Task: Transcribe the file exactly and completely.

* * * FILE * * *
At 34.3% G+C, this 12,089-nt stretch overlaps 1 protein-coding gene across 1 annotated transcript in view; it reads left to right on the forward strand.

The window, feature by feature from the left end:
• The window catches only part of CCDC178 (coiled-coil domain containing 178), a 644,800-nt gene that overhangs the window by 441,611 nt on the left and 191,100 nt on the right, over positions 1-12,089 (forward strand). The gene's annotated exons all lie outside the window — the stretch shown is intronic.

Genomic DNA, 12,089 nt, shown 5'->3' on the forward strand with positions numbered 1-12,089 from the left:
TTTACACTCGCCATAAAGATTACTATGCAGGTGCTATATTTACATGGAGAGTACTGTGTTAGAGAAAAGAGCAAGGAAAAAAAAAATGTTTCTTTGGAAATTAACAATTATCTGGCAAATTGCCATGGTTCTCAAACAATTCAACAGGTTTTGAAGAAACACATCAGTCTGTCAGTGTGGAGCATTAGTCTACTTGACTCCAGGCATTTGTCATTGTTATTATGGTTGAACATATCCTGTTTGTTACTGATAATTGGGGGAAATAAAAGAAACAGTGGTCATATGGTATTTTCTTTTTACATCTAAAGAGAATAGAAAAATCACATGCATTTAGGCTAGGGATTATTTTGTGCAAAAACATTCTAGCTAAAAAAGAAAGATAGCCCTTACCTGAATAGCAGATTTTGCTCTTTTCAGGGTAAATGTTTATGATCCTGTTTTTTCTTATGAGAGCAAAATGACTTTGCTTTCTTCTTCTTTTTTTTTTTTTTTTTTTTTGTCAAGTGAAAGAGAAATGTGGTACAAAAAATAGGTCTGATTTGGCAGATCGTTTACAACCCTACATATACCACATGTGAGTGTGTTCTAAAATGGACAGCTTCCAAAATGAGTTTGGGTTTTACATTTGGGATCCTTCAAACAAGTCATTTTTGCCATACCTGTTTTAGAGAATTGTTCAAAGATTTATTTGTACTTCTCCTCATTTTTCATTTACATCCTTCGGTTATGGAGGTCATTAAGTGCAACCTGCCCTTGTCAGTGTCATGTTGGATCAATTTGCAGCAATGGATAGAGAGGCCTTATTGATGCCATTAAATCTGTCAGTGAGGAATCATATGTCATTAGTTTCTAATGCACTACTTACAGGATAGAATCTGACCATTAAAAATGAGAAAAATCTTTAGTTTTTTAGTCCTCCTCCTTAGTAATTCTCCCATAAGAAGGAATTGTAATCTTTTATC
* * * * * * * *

At 34.3% G+C, this 12,089-nt stretch overlaps 1 protein-coding gene across 1 annotated transcript in view; it reads left to right on the forward strand.

The window, feature by feature from the left end:
• The window catches only part of CCDC178 (coiled-coil domain containing 178), a 644,800-nt gene that overhangs the window by 441,611 nt on the left and 191,100 nt on the right, over positions 1-12,089 (forward strand). The gene's annotated exons all lie outside the window — the stretch shown is intronic.

Genomic DNA, 12,089 nt, shown 5'->3' on the forward strand with positions numbered 1-12,089 from the left:
TTTACACTCGCCATAAAGATTACTATGCAGGTGCTATATTTACATGGAGAGTACTGTGTTAGAGAAAAGAGCAAGGAAAAAAAAAATGTTTCTTTGGAAATTAACAATTATCTGGCAAATTGCCATGGTTCTCAAACAATTCAACAGGTTTTGAAGAAACACATCAGTCTGTCAGTGTGGAGCATTAGTCTACTTGACTCCAGGCATTTGTCATTGTTATTATGGTTGAACATATCCTGTTTGTTACTGATAATTGGGGGAAATAAAAGAAACAGTGGTCATATGGTATTTTCTTTTTACATCTAAAGAGAATAGAAAAATCACATGCATTTAGGCTAGGGATTATTTTGTGCAAAAACATTCTAGCTAAAAAAGAAAGATAGCCCTTACCTGAATAGCAGATTTTGCTCTTTTCAGGGTAAATGTTTATGATCCTGTTTTTTCTTATGAGAGCAAAATGACTTTGCTTTCTTCTTCTTTTTTTTTTTTTTTTTTTTTGTCAAGTGAAAGAGAAATGTGGTACAAAAAATAGGTCTGATTTGGCAGATCGTTTACAACCCTACATATACCACATGTGAGTGTGTTCTAAAATGGACAGCTTCCAAAATGAGTTTGGGTTTTACATTTGGGATCCTTCAAACAAGTCATTTTTGCCATACCTGTTTTAGAGAATTGTTCAAAGATTTATTTGTACTTCTCCTCATTTTTCATTTACATCCTTCGGTTATGGAGGTCATTAAGTGCAACCTGCCCTTGTCAGTGTCATGTTGGATCAATTTGCAGCAATGGATAGAGAGGCCTTATTGATGCCATTAAATCTGTCAGTGAGGAATCATATGTCATTAGTTTCTAATGCACTACTTACAGGATAGAATCTGACCATTAAAAATGAGAAAAATCTTTAGTTTTTTAGTCCTCCTCCTTAGTAATTCTCCCATAAGAAGGAATTGTAATCTTTTATC